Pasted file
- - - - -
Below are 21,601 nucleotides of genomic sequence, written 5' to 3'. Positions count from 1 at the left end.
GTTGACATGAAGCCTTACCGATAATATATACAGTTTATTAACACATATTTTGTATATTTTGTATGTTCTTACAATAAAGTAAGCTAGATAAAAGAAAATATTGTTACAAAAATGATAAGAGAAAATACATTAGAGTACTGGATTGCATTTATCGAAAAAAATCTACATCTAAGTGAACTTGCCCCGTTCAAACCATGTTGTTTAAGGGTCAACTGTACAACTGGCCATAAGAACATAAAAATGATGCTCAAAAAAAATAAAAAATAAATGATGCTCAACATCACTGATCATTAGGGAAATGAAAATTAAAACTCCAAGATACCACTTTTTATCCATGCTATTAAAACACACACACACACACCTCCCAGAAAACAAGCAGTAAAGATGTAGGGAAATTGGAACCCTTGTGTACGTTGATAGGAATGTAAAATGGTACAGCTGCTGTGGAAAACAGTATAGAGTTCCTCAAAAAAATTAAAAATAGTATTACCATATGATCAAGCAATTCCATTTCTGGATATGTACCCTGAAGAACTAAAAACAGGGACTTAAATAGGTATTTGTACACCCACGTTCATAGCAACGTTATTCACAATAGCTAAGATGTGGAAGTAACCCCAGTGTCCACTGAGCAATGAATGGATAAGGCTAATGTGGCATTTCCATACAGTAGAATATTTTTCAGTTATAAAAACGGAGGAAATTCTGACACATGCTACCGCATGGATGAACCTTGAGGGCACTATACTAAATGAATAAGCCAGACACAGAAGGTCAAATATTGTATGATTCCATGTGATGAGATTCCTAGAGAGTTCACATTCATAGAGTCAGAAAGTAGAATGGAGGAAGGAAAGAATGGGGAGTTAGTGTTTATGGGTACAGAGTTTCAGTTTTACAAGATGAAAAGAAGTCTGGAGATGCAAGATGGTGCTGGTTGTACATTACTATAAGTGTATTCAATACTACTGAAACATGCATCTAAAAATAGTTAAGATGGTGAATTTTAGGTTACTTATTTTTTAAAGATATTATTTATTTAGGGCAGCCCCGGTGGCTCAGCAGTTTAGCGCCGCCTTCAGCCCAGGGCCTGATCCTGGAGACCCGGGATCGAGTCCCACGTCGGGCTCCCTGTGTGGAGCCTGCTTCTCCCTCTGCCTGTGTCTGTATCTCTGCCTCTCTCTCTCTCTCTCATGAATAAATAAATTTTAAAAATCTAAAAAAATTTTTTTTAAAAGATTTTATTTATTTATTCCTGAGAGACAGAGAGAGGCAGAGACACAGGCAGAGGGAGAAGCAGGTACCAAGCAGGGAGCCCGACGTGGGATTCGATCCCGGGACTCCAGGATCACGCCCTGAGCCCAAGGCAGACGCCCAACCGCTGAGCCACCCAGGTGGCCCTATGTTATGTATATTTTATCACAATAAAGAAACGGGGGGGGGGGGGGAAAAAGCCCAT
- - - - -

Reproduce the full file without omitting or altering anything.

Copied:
Below are 21,601 nucleotides of genomic sequence, written 5' to 3'. Positions count from 1 at the left end.
GTTGACATGAAGCCTTACCGATAATATATACAGTTTATTAACACATATTTTGTATATTTTGTATGTTCTTACAATAAAGTAAGCTAGATAAAAGAAAATATTGTTACAAAAATGATAAGAGAAAATACATTAGAGTACTGGATTGCATTTATCGAAAAAAATCTACATCTAAGTGAACTTGCCCCGTTCAAACCATGTTGTTTAAGGGTCAACTGTACAACTGGCCATAAGAACATAAAAATGATGCTCAAAAAAAATAAAAAATAAATGATGCTCAACATCACTGATCATTAGGGAAATGAAAATTAAAACTCCAAGATACCACTTTTTATCCATGCTATTAAAACACACACACACACACCTCCCAGAAAACAAGCAGTAAAGATGTAGGGAAATTGGAACCCTTGTGTACGTTGATAGGAATGTAAAATGGTACAGCTGCTGTGGAAAACAGTATAGAGTTCCTCAAAAAAATTAAAAATAGTATTACCATATGATCAAGCAATTCCATTTCTGGATATGTACCCTGAAGAACTAAAAACAGGGACTTAAATAGGTATTTGTACACCCACGTTCATAGCAACGTTATTCACAATAGCTAAGATGTGGAAGTAACCCCAGTGTCCACTGAGCAATGAATGGATAAGGCTAATGTGGCATTTCCATACAGTAGAATATTTTTCAGTTATAAAAACGGAGGAAATTCTGACACATGCTACCGCATGGATGAACCTTGAGGGCACTATACTAAATGAATAAGCCAGACACAGAAGGTCAAATATTGTATGATTCCATGTGATGAGATTCCTAGAGAGTTCACATTCATAGAGTCAGAAAGTAGAATGGAGGAAGGAAAGAATGGGGAGTTAGTGTTTATGGGTACAGAGTTTCAGTTTTACAAGATGAAAAGAAGTCTGGAGATGCAAGATGGTGCTGGTTGTACATTACTATAAGTGTATTCAATACTACTGAAACATGCATCTAAAAATAGTTAAGATGGTGAATTTTAGGTTACTTATTTTTTAAAGATATTATTTATTTAGGGCAGCCCCGGTGGCTCAGCAGTTTAGCGCCGCCTTCAGCCCAGGGCCTGATCCTGGAGACCCGGGATCGAGTCCCACGTCGGGCTCCCTGTGTGGAGCCTGCTTCTCCCTCTGCCTGTGTCTGTATCTCTGCCTCTCTCTCTCTCTCTCATGAATAAATAAATTTTAAAAATCTAAAAAAATTTTTTTTAAAAGATTTTATTTATTTATTCCTGAGAGACAGAGAGAGGCAGAGACACAGGCAGAGGGAGAAGCAGGTACCAAGCAGGGAGCCCGACGTGGGATTCGATCCCGGGACTCCAGGATCACGCCCTGAGCCCAAGGCAGACGCCCAACCGCTGAGCCACCCAGGTGGCCCTATGTTATGTATATTTTATCACAATAAAGAAACGGGGGGGGGGGGGGAAAAAGCCCAT